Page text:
Sandwich giant Subway is the latest in the line of quick service restaurants (QSR) to introduce kilojoule information on its menus.
The company today told Food Magazine it would be introducing information necessary for customers to make an informed choices from Monday 21 November.
Subway stores across Australia will display the nutrition content on their menus, following in the footsteps of McDonald’s and other QSR outlets that are getting on board with the new obsession with health, as we as a nation continue to get fatter.
When McDonald’s made the decision to display the information in September, the Australian Food and Grocery Council (AFGC) expressed its “disappointment” that the burger giant had not waited until a national scheme was rolled out.
The AFGC QSR Forum, which represents the majority of QSR companies in Australia is in the preparation stage with a national menu board labelling system to provide energy information and healthy choice options.
Fast food outlets usually get the blame for the current rates of obesity and associated conditions and outcomes, which are on the rise in Australia and everything from a fat tax to a ban on using cartoons to advertise the food products to children being suggested.
But in the last year, they have been attempting to change the perception, with KFC deciding to ban toys with kids meals to overcome pester power, and Hungry Jack’s introducing optional vegetable sides with its burgers.
While McDonald’s and Hungry Jack’s decided not to join KFC in banning toys in kids meals, it did announce this week it will be offering more salads and healthier alternatives, more often.
Last week Bio-technology food ingredient specialist Holista announced an exclusive two year deal with Quick Service Restaurants Holdings (QSRH) that involves three patents and covers a potato chip which absorbs less fat during frying, a low sodium salt and a low GI bread for longer lasting energy.
QSRH has over 6000 restaurants throughout Australia, including Red Rooster, Oporto and Chicken Treat, making it one of the biggest in the country.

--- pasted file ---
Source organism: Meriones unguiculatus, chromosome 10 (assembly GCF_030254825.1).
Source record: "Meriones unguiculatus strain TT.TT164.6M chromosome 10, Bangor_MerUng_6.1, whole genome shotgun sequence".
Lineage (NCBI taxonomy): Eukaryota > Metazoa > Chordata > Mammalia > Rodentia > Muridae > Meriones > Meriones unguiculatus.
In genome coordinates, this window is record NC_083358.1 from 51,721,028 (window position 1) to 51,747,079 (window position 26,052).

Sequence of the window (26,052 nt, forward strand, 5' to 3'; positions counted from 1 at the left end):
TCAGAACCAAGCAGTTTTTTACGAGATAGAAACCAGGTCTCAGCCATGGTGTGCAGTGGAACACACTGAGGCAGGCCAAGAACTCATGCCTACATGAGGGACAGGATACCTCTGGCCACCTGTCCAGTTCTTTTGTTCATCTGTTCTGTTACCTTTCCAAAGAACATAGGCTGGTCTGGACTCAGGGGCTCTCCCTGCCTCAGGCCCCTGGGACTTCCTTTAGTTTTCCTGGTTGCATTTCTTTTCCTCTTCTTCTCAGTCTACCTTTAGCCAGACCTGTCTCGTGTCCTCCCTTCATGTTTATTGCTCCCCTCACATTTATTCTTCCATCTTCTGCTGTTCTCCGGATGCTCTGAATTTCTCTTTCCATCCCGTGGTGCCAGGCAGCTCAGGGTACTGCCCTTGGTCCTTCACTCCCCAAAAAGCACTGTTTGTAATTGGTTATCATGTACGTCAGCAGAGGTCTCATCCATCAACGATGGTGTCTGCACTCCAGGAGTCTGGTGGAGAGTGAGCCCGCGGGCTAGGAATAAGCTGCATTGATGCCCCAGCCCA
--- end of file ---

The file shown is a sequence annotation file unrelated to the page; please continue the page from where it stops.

Exercise Physiologist and Nutritionist, Kathleen Alleaume has welcomed the latest move from Subway, saying it is a step towards better understanding of health and nutrition.
“Subway restaurants’ menu labelling is a positive initiative towards addressing the issue of overweight Australians and obesity,” she said.
“Often people underestimate the kilojoule content of their menu selection, so clear, easy-to-use nutrition information will help people make healthier selections.”
All standard Subway 6-Inch subs (prepared on white or wheat bread) contain fewer than 2000 kilojoules; less than a quarter of the daily requirement of an average Australian adult and nine Subway 6-Inch subs on the menu contain 6 grams of fat or less.
Subway said it is continually analysing their products to find ways to improve sodium, sugar and taste and is working closely with the Australian Division on Action on Salt (AWASH) to reduce the amount of sodium across its menu offerings.
Recent changes include sodium reduction in 10 key ingredients and when compared to 2009 levels, four bread varieties now have 10 per cent less sodium and chicken strips, which are used in popular subs like Chicken Teriyaki, have had a 30 per cent reduction in sodium.
Professor Bruce Neal, Senior Director at the George Institute and Australian Division of World Action on Salt and Health (AWASH) Chairman believes the new focus on sodium content and the impact on health is a positive step forward.
“Food companies have an important role to play in ensuring their products are healthy and that customers have the right information to make informed choices,” he said.
“It is good to see companies like Subway making progress on reducing salt in its products and introducing kilojoule labeling on menus so that people have a clearer idea about what they are eating.”